If these are the three choices, it seems the only practical option is: Go Home. Here’s why: “Go Big” is simply not an option. It is not doable. That leaves “Go Home” or “Go Long.” “Go Long,” reportedly favored by the Bush administration, is really no more an option than “Go Big.” It also is not doable, not because of physical military limitations, but because of moral, emotional, and political limitations — which are even more limiting than the lack of actual military forces.

This analysis is right on.

The truth is, the American people simply will not tolerate a long, slow war of attrition against a cruel, elusive foe who will not stand and fight.

Okay. I said the post (when viewed in toto) was rational. This little Fox News-induced meme is utterly ridiculous. I'm sure that there are countless Iraqi insurgents who would LOVE to fight man to man if the U.S. Marines would step out of their tanks and call off the air power. This sort of bravado regarding warfare is ridiculous in the extreme. Our view of war needs to develop some sophistication--going beyond images of high school fist fights behind the gym after school.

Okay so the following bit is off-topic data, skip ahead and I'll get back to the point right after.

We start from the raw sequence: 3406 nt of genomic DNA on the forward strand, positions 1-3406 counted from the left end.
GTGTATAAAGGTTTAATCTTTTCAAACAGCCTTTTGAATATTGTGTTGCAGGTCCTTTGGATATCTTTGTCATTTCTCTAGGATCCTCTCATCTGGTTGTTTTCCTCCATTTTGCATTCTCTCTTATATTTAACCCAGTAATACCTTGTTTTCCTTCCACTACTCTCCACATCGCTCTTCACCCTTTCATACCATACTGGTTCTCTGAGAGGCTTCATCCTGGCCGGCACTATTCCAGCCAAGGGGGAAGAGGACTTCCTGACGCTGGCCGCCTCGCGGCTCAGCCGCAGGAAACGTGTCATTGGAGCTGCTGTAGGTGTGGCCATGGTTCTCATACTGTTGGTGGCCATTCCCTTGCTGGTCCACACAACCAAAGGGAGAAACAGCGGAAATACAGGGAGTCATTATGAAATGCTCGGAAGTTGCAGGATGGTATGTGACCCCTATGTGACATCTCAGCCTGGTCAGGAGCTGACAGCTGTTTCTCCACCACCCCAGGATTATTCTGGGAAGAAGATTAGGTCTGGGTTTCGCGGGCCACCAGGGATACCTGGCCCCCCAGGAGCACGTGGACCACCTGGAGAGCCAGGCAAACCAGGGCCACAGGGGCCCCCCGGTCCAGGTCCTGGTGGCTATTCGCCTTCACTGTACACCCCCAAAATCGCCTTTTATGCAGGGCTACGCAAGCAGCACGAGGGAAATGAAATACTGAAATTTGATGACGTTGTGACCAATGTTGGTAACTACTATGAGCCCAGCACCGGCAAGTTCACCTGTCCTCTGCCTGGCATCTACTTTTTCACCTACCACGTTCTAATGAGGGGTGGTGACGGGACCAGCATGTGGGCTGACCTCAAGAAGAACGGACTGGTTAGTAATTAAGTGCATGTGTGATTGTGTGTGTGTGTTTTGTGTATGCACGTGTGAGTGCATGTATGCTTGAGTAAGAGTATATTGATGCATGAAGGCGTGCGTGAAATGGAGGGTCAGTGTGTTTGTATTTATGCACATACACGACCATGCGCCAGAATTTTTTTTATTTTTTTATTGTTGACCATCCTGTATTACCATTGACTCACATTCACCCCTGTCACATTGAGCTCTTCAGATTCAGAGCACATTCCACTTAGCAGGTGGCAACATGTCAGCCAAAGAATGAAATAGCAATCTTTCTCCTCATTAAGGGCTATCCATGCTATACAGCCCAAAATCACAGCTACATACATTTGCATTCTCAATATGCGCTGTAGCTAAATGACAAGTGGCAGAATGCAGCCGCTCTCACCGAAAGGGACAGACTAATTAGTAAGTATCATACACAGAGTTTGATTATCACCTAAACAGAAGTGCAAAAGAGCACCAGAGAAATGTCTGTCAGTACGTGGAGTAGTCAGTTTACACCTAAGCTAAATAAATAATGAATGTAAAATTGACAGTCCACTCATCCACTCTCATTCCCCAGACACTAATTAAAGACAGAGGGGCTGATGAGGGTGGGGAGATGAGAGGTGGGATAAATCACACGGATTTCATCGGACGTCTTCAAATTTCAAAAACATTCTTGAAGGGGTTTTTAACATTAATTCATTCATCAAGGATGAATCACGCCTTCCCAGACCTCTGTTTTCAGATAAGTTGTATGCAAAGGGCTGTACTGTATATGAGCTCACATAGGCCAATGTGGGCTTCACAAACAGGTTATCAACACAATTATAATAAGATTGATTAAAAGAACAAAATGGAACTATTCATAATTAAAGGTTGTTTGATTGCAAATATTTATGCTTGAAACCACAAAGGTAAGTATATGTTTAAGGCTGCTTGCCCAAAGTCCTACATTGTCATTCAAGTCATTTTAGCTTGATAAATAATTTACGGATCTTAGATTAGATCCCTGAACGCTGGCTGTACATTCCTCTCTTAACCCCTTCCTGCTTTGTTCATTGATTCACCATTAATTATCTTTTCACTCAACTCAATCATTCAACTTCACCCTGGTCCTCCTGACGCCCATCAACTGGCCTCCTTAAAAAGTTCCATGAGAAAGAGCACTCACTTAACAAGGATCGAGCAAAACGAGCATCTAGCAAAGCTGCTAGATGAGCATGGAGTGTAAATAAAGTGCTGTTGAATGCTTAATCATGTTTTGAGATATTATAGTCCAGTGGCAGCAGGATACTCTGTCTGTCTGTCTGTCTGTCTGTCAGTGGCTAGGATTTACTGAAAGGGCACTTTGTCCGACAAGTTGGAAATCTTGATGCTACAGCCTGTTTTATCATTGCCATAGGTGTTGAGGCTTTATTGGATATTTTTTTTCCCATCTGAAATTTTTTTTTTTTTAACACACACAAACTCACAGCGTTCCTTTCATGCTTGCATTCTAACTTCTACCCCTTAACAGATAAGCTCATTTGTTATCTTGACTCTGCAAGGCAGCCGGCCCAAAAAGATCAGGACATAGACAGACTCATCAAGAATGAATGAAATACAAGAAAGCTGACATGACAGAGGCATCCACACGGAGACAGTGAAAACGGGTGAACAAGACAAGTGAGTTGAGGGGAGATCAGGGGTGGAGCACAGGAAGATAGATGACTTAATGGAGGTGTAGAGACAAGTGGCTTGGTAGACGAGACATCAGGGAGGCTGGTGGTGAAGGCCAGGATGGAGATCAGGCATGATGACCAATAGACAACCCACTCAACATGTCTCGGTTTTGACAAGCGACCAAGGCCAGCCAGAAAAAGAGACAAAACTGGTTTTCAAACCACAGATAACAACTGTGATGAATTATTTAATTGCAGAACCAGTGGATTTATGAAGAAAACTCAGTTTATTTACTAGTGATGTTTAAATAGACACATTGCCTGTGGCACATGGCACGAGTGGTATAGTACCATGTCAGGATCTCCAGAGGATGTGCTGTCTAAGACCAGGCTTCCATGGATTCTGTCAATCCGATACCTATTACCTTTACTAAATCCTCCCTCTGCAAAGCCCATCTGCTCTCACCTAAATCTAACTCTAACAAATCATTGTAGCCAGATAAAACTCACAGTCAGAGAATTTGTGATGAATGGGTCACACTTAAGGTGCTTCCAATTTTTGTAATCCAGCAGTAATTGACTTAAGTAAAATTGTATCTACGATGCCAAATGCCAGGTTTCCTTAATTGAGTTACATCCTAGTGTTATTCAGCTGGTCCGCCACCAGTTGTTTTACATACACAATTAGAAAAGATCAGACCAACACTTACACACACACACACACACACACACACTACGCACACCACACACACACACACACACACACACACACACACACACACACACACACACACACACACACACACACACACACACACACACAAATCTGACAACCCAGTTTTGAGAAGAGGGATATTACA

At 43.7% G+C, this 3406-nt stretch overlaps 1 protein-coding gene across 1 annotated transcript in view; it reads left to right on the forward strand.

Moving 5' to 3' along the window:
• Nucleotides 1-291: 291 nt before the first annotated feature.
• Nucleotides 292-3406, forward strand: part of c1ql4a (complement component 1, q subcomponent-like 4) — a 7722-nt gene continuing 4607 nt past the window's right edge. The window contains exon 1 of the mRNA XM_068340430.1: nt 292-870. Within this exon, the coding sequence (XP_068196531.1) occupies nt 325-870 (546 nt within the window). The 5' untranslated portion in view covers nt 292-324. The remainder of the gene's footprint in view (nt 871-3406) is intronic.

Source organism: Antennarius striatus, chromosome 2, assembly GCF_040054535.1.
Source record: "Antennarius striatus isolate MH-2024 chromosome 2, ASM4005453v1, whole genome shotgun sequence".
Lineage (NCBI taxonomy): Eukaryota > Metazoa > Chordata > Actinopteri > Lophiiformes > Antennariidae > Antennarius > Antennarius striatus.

It is not from weakness or cowardice, it is simply that no people, Americans included, are willing to spill the blood of their sons without clear evidence that it is either to defend the homeland directly or that there is regular, meaningful progress toward victory.

We need to record conservatives saying this and then replay the tape for them every time the next great crusade comes around.

Those are the facts. I don’t blame them (us). Heck, I was once a supporter of the invasion of Iraq (based on what I was told), I am a conservative (to the extent that I am political at all any more), and I once was a strong supporter of Bush. All that and even I cannot support “Go Long.”